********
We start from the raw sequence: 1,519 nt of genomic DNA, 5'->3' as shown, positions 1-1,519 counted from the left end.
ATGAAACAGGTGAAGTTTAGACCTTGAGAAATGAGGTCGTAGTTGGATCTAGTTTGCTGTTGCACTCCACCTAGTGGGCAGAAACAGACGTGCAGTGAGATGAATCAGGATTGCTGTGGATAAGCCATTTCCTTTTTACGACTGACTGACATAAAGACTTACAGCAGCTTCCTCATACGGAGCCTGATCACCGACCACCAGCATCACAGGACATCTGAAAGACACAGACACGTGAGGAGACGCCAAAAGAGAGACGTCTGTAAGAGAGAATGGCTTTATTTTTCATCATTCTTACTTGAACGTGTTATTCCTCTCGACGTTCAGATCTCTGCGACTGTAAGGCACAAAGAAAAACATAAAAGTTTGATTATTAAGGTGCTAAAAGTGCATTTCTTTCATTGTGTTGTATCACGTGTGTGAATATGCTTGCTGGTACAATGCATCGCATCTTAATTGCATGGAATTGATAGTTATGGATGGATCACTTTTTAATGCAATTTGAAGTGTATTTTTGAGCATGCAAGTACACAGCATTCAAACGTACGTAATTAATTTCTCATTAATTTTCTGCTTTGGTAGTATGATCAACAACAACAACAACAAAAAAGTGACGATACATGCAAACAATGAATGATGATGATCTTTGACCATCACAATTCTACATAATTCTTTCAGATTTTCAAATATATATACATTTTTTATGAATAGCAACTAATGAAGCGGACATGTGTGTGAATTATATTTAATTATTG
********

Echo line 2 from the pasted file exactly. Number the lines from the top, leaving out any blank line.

ATGAAACAGGTGAAGTTTAGACCTTGAGAAATGAGGTCGTAGTTGGATCTAGTTTGCTGTTGCACTCCACCTAGTGGGCAGAAACAGACGTGCAGTGAGATGAATCAGGATTGCTGTGGATAAGCCATTTCCTTTTTACGACTGACTGACATAAAGACTTACAGCAGCTTCCTCATACGGAGCCTGATCACCGACCACCAGCATCACAGGACATCTGAAAGACACAGACACGTGAGGAGACGCCAAAAGAGAGACGTCTGTAAGAGAGAATGGCTTTATTTTTCATCATTCTTACTTGAACGTGTTATTCCTCTCGACGTTCAGATCTCTGCGACTGTAAGGCACAAAGAAAAACATAAAAGTTTGATTATTAAGGTGCTAAAAGTGCATTTCTTTCATTGTGTTGTATCACGTGTGTGAATATGCTTGCTGGTACAATGCATCGCATCTTAATTGCATGGAATTGATAGTTATGGATGGATCACTTTTTAATGCAATTTGAAGTGTATTTTTGAGCATGCAAGTACACAGCATTCAAACGTACGTAATTAATTTCTCATTAATTTTCTGCTTTGGTAGTATGATCAACAACAACAACAACAAAAAAGTGACGATACATGCAAACAATGAATGATGATGATCTTTGACCATCACAATTCTACATAATTCTTTCAGATTTTCAAATATATATACATTTTTTATGAATAGCAACTAATGAAGCGGACATGTGTGTGAATTATATTTAATTATTG